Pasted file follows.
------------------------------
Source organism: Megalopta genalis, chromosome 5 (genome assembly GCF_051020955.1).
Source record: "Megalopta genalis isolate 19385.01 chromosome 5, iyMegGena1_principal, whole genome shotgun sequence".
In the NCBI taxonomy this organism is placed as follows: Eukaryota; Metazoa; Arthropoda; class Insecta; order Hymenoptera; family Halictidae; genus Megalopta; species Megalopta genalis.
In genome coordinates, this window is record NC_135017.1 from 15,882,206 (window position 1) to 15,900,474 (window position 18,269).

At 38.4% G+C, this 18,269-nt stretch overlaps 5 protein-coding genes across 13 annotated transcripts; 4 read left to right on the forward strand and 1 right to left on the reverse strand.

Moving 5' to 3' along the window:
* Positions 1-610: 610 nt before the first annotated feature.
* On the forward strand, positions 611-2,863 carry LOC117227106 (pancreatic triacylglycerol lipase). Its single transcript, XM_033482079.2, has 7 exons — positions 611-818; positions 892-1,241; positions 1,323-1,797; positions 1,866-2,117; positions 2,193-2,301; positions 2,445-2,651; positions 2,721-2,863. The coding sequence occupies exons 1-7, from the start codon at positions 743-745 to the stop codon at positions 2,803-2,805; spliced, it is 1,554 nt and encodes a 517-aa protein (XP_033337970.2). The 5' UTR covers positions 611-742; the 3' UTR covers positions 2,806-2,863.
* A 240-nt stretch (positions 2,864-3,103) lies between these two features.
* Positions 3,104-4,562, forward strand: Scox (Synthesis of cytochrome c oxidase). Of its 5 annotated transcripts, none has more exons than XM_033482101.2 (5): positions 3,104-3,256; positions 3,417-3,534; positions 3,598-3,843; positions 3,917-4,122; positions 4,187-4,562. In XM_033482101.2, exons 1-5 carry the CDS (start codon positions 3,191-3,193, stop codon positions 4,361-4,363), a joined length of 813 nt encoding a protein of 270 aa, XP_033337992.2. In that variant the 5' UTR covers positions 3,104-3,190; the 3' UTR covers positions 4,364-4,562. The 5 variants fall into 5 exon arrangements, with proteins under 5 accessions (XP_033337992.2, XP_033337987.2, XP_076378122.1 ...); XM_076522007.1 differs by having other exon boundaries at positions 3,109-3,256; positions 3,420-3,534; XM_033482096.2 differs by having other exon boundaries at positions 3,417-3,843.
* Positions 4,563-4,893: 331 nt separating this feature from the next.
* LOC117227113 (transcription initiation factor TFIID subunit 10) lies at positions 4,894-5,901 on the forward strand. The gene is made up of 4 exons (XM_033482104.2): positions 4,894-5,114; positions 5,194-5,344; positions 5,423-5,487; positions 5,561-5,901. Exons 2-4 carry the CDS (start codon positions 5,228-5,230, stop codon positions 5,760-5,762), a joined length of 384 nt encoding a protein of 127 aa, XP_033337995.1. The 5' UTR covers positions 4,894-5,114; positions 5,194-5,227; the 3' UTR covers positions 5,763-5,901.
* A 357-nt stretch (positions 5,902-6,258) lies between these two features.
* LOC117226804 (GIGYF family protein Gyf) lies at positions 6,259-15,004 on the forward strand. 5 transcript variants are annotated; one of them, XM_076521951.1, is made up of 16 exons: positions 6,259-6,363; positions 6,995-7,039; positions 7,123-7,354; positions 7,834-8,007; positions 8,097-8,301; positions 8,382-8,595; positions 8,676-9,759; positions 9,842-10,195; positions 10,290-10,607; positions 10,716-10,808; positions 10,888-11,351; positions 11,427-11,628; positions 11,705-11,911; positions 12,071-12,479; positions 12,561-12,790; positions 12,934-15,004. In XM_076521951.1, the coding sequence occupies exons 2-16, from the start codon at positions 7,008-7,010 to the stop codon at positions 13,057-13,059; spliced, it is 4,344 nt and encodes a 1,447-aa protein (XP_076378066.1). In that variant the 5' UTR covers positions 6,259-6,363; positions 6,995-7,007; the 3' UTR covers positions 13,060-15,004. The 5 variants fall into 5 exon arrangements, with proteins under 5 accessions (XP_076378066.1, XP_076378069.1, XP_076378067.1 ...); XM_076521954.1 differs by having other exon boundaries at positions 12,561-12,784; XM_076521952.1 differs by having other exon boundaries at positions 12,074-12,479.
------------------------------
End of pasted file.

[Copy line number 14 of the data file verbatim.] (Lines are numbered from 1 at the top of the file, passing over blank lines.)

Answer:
* LOC117226804 (GIGYF family protein Gyf) lies at positions 6,259-15,004 on the forward strand. 5 transcript variants are annotated; one of them, XM_076521951.1, is made up of 16 exons: positions 6,259-6,363; positions 6,995-7,039; positions 7,123-7,354; positions 7,834-8,007; positions 8,097-8,301; positions 8,382-8,595; positions 8,676-9,759; positions 9,842-10,195; positions 10,290-10,607; positions 10,716-10,808; positions 10,888-11,351; positions 11,427-11,628; positions 11,705-11,911; positions 12,071-12,479; positions 12,561-12,790; positions 12,934-15,004. In XM_076521951.1, the coding sequence occupies exons 2-16, from the start codon at positions 7,008-7,010 to the stop codon at positions 13,057-13,059; spliced, it is 4,344 nt and encodes a 1,447-aa protein (XP_076378066.1). In that variant the 5' UTR covers positions 6,259-6,363; positions 6,995-7,007; the 3' UTR covers positions 13,060-15,004. The 5 variants fall into 5 exon arrangements, with proteins under 5 accessions (XP_076378066.1, XP_076378069.1, XP_076378067.1 ...); XM_076521954.1 differs by having other exon boundaries at positions 12,561-12,784; XM_076521952.1 differs by having other exon boundaries at positions 12,074-12,479.